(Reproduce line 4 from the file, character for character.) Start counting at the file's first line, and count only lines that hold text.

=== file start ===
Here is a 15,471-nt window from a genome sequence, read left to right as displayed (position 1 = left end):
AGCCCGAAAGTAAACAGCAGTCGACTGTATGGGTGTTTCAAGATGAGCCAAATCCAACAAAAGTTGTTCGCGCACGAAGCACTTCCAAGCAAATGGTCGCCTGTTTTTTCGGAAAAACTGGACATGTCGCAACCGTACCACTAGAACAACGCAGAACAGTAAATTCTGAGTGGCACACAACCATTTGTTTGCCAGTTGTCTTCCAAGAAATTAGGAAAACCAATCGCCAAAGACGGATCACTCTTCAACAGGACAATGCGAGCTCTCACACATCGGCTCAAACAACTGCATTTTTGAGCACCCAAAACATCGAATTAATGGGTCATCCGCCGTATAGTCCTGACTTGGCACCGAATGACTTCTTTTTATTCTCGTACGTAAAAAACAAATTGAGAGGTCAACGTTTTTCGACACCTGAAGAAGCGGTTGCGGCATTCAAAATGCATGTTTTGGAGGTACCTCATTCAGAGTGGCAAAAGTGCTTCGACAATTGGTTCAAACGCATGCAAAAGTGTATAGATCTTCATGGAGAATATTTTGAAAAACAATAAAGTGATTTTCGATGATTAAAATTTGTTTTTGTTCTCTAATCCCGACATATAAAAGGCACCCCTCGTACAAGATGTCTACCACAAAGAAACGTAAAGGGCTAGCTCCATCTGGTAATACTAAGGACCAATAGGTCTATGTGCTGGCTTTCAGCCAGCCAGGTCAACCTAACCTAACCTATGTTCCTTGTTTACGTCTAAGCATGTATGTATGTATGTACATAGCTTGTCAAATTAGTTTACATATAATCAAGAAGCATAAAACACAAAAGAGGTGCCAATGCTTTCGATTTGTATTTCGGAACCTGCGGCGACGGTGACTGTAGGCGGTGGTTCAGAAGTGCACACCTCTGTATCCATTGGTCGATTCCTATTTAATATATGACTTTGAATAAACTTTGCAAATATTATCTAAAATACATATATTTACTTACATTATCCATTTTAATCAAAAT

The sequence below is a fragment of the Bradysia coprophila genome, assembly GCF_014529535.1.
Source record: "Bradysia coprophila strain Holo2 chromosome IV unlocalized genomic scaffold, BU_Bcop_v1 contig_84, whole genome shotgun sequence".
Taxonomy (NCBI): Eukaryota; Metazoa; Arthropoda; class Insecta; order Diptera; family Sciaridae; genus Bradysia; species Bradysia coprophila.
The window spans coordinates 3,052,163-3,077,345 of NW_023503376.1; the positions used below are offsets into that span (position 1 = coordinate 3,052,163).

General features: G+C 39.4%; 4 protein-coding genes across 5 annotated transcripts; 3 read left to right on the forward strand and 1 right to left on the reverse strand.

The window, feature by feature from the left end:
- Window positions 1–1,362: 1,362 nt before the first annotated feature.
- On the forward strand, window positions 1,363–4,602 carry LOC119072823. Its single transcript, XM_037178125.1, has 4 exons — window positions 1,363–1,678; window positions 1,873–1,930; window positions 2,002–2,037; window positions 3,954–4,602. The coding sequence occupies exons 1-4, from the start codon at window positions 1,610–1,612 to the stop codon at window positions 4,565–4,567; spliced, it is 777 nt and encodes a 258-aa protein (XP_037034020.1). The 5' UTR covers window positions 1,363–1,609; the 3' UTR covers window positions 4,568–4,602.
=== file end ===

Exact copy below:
Source record: "Bradysia coprophila strain Holo2 chromosome IV unlocalized genomic scaffold, BU_Bcop_v1 contig_84, whole genome shotgun sequence".